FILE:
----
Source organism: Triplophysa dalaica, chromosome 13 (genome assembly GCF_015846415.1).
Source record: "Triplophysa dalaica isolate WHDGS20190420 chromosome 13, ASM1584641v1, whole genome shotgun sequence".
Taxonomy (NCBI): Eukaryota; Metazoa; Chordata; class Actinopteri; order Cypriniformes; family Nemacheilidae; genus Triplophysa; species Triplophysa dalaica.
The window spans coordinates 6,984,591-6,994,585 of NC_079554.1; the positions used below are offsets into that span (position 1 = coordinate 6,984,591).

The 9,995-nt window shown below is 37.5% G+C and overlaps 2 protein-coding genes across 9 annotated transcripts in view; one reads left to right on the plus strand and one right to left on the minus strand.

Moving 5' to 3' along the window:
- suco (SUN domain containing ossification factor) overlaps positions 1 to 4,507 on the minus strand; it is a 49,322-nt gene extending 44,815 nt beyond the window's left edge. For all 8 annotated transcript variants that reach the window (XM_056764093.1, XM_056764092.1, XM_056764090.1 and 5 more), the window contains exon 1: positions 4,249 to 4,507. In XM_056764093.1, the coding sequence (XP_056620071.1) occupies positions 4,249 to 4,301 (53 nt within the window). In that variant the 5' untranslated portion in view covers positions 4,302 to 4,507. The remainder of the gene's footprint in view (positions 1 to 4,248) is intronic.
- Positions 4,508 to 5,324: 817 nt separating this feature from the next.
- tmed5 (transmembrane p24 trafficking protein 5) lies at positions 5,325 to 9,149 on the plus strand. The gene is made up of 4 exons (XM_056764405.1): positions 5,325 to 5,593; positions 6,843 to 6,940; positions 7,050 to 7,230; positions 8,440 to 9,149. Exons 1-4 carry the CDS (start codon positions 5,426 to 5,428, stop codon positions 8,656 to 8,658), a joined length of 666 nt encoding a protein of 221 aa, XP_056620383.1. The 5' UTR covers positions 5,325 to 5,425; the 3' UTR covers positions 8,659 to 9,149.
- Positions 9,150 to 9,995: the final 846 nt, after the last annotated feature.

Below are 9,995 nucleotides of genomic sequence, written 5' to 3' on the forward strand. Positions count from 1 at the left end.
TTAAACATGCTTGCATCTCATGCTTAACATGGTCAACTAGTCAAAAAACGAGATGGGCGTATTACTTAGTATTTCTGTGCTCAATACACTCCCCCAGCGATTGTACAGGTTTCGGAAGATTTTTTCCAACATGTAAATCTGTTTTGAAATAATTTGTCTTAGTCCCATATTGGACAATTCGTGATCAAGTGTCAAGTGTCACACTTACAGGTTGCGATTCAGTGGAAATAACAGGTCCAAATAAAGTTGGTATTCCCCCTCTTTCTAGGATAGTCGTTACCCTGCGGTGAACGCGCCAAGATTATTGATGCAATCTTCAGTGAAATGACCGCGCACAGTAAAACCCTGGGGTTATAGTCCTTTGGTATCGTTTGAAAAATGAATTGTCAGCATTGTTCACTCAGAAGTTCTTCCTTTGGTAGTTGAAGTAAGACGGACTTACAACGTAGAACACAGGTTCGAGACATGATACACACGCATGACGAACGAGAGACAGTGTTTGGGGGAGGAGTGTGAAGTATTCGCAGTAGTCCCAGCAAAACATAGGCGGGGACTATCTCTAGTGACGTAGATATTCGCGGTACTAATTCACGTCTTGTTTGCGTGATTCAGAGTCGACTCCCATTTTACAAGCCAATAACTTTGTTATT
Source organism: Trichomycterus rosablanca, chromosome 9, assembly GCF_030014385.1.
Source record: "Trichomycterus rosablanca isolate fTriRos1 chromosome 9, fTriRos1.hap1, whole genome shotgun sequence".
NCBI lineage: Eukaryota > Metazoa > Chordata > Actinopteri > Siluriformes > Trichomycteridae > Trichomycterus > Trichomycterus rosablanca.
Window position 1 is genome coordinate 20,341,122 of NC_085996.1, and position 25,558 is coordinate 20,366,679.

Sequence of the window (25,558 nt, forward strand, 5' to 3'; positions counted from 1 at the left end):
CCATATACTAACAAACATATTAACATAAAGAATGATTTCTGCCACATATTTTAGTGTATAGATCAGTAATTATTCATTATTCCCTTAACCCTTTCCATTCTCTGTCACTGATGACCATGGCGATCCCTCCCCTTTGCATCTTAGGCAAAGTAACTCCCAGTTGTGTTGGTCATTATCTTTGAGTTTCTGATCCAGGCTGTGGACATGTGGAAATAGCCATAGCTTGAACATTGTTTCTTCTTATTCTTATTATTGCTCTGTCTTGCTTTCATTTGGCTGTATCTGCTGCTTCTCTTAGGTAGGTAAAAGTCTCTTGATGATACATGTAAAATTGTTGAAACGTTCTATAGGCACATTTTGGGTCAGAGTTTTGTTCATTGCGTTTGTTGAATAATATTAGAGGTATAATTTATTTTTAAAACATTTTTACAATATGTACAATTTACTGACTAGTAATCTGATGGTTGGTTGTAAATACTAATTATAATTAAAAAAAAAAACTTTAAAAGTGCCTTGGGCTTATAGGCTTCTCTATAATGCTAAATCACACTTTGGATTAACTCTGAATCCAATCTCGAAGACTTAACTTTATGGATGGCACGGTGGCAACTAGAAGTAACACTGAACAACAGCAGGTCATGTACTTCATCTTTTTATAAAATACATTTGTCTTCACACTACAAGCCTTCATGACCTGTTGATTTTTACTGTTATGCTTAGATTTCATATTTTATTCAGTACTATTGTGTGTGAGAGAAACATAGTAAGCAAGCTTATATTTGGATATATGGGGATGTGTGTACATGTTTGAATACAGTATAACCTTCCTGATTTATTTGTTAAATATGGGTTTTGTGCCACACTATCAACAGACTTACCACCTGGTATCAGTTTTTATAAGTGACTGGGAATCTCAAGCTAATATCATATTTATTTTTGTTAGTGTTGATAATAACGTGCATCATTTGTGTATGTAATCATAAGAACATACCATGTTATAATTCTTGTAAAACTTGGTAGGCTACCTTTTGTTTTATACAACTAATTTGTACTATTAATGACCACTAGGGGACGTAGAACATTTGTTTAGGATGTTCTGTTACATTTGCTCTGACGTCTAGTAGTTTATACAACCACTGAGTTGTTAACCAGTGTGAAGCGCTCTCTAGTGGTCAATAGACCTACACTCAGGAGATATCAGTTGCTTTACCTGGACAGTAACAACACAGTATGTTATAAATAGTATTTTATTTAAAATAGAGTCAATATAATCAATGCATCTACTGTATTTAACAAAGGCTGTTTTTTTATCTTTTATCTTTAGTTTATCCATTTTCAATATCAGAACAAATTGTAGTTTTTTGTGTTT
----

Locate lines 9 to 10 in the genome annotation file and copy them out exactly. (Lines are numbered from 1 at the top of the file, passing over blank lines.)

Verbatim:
- tmed5 (transmembrane p24 trafficking protein 5) lies at positions 5,325 to 9,149 on the plus strand. The gene is made up of 4 exons (XM_056764405.1): positions 5,325 to 5,593; positions 6,843 to 6,940; positions 7,050 to 7,230; positions 8,440 to 9,149. Exons 1-4 carry the CDS (start codon positions 5,426 to 5,428, stop codon positions 8,656 to 8,658), a joined length of 666 nt encoding a protein of 221 aa, XP_056620383.1. The 5' UTR covers positions 5,325 to 5,425; the 3' UTR covers positions 8,659 to 9,149.
- Positions 9,150 to 9,995: the final 846 nt, after the last annotated feature.